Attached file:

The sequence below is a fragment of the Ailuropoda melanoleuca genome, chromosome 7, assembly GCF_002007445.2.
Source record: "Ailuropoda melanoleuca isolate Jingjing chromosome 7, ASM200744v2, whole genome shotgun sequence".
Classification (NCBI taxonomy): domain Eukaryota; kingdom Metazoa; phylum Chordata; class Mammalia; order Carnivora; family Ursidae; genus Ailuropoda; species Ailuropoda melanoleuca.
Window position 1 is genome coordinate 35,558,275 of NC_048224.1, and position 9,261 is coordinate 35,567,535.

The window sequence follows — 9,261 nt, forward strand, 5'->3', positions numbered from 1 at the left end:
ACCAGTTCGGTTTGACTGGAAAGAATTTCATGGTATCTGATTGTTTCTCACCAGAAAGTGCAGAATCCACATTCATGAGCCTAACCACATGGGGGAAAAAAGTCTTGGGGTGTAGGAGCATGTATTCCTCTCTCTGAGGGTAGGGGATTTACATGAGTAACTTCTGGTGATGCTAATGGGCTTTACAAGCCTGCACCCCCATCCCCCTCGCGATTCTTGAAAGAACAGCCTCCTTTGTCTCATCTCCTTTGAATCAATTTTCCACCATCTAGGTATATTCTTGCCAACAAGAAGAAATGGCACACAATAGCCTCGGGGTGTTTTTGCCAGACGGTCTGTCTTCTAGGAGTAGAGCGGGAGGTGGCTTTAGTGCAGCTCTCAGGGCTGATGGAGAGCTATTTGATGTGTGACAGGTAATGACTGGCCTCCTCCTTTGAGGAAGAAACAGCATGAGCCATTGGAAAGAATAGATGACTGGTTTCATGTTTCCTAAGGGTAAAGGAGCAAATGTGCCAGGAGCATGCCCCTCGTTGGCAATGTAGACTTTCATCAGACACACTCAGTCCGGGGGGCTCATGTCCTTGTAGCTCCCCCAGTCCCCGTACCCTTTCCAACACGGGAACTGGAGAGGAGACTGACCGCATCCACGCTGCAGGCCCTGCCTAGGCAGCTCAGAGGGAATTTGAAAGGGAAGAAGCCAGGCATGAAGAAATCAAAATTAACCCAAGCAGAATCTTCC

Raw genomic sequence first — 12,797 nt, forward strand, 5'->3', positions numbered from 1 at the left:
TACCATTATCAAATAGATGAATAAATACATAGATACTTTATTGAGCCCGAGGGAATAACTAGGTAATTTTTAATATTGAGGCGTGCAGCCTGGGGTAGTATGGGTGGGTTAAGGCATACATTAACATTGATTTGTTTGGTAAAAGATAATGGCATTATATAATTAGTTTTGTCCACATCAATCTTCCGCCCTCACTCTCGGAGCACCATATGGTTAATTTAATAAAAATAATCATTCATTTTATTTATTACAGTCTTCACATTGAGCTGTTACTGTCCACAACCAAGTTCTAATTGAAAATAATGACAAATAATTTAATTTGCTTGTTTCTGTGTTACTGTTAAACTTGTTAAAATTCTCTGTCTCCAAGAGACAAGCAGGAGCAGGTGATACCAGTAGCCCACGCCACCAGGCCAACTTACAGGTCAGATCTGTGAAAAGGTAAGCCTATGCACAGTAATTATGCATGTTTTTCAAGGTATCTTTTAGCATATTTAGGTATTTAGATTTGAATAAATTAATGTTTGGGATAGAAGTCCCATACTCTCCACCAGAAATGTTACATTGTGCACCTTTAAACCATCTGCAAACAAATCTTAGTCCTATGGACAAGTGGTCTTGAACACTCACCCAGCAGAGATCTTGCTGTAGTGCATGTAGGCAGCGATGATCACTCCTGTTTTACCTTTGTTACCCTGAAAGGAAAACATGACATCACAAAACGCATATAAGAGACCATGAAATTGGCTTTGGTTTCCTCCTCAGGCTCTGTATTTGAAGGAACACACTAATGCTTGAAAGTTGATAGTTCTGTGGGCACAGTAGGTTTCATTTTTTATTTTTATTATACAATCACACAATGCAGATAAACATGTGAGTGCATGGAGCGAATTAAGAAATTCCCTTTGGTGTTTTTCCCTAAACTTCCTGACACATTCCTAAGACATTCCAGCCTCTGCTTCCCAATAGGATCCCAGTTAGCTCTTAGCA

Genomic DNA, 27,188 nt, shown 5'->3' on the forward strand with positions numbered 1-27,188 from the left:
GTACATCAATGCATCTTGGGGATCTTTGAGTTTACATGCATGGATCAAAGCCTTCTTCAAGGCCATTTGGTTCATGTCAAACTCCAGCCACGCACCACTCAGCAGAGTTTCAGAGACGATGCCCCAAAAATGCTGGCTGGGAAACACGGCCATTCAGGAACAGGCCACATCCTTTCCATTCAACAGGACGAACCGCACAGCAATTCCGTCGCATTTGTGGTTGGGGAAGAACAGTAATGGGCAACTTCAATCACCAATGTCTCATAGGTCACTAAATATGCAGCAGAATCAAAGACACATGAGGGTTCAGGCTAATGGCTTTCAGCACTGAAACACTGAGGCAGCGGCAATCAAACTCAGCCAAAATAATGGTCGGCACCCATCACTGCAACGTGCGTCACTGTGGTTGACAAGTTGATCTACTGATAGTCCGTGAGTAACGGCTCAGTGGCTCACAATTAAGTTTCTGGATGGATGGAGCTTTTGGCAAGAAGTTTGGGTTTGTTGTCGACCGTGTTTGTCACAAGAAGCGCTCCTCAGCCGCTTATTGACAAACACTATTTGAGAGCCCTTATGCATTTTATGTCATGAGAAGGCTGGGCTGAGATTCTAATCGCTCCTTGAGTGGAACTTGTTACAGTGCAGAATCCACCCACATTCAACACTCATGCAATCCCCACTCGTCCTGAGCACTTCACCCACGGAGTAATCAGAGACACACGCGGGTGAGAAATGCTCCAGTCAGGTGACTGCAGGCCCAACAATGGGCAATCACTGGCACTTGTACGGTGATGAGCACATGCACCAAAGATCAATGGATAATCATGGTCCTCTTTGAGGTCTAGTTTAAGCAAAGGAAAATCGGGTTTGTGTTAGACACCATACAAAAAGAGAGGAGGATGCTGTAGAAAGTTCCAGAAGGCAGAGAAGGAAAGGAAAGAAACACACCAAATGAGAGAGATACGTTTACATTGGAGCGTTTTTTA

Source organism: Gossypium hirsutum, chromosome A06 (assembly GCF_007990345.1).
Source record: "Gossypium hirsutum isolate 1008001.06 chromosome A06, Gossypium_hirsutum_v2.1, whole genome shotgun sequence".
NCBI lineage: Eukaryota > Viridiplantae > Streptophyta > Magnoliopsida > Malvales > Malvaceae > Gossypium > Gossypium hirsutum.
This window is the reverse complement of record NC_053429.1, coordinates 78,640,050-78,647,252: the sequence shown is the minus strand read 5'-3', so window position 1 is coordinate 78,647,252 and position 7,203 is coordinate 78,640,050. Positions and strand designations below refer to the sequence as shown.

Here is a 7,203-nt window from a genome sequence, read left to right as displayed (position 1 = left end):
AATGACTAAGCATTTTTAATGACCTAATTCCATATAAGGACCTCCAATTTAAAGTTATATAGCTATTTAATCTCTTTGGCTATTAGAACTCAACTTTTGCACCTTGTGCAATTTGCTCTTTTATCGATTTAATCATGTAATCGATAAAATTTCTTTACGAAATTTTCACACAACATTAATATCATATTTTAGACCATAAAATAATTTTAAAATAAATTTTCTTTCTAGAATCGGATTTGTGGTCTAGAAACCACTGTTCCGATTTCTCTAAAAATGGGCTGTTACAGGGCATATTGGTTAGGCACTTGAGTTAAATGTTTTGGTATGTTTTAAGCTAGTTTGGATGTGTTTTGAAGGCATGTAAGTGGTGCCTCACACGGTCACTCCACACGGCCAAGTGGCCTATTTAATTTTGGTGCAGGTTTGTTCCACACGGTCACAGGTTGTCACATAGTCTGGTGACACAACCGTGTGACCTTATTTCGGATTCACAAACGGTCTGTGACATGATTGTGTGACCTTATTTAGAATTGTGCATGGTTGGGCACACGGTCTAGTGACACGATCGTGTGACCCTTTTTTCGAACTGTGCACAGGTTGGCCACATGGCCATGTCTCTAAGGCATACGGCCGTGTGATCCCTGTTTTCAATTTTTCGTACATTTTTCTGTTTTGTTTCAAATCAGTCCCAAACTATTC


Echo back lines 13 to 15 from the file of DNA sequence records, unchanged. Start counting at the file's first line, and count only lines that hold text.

NCBI lineage: Eukaryota > Viridiplantae > Streptophyta > Magnoliopsida > Malvales > Malvaceae > Gossypium > Gossypium hirsutum.
This window is the reverse complement of record NC_053429.1, coordinates 78,640,050-78,647,252: the sequence shown is the minus strand read 5'-3', so window position 1 is coordinate 78,647,252 and position 7,203 is coordinate 78,640,050. Positions and strand designations below refer to the sequence as shown.

Here is a 7,203-nt window from a genome sequence, read left to right as displayed (position 1 = left end):